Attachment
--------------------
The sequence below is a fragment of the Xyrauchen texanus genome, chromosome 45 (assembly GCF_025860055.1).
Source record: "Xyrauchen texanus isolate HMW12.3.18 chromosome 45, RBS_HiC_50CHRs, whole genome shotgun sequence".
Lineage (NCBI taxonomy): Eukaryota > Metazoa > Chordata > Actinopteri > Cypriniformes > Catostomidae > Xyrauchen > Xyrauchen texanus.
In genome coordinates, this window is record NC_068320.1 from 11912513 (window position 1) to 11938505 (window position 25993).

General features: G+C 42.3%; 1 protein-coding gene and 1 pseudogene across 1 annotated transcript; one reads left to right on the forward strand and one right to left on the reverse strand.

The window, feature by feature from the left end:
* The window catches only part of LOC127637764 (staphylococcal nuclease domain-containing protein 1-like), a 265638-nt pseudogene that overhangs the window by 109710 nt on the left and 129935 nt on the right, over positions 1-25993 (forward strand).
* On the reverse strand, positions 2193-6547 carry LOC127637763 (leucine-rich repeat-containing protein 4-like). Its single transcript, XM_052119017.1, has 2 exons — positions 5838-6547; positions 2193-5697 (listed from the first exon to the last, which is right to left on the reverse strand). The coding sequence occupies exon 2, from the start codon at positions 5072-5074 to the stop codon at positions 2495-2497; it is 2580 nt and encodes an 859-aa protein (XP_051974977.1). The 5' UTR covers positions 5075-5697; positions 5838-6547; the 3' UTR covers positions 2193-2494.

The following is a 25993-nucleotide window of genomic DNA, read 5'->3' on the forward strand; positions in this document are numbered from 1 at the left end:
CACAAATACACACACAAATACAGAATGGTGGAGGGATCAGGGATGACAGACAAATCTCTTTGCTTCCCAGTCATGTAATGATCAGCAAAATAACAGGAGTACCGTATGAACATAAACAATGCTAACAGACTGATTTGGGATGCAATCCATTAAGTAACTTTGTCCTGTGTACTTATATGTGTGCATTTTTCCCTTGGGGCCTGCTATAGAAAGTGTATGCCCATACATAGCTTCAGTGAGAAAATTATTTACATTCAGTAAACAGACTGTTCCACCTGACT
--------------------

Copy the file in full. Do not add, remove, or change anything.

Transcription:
The sequence below is a fragment of the Xyrauchen texanus genome, chromosome 45 (assembly GCF_025860055.1).
Source record: "Xyrauchen texanus isolate HMW12.3.18 chromosome 45, RBS_HiC_50CHRs, whole genome shotgun sequence".
Lineage (NCBI taxonomy): Eukaryota > Metazoa > Chordata > Actinopteri > Cypriniformes > Catostomidae > Xyrauchen > Xyrauchen texanus.
In genome coordinates, this window is record NC_068320.1 from 11912513 (window position 1) to 11938505 (window position 25993).

General features: G+C 42.3%; 1 protein-coding gene and 1 pseudogene across 1 annotated transcript; one reads left to right on the forward strand and one right to left on the reverse strand.

The window, feature by feature from the left end:
* The window catches only part of LOC127637764 (staphylococcal nuclease domain-containing protein 1-like), a 265638-nt pseudogene that overhangs the window by 109710 nt on the left and 129935 nt on the right, over positions 1-25993 (forward strand).
* On the reverse strand, positions 2193-6547 carry LOC127637763 (leucine-rich repeat-containing protein 4-like). Its single transcript, XM_052119017.1, has 2 exons — positions 5838-6547; positions 2193-5697 (listed from the first exon to the last, which is right to left on the reverse strand). The coding sequence occupies exon 2, from the start codon at positions 5072-5074 to the stop codon at positions 2495-2497; it is 2580 nt and encodes an 859-aa protein (XP_051974977.1). The 5' UTR covers positions 5075-5697; positions 5838-6547; the 3' UTR covers positions 2193-2494.

The following is a 25993-nucleotide window of genomic DNA, read 5'->3' on the forward strand; positions in this document are numbered from 1 at the left end:
CACAAATACACACACAAATACAGAATGGTGGAGGGATCAGGGATGACAGACAAATCTCTTTGCTTCCCAGTCATGTAATGATCAGCAAAATAACAGGAGTACCGTATGAACATAAACAATGCTAACAGACTGATTTGGGATGCAATCCATTAAGTAACTTTGTCCTGTGTACTTATATGTGTGCATTTTTCCCTTGGGGCCTGCTATAGAAAGTGTATGCCCATACATAGCTTCAGTGAGAAAATTATTTACATTCAGTAAACAGACTGTTCCACCTGACT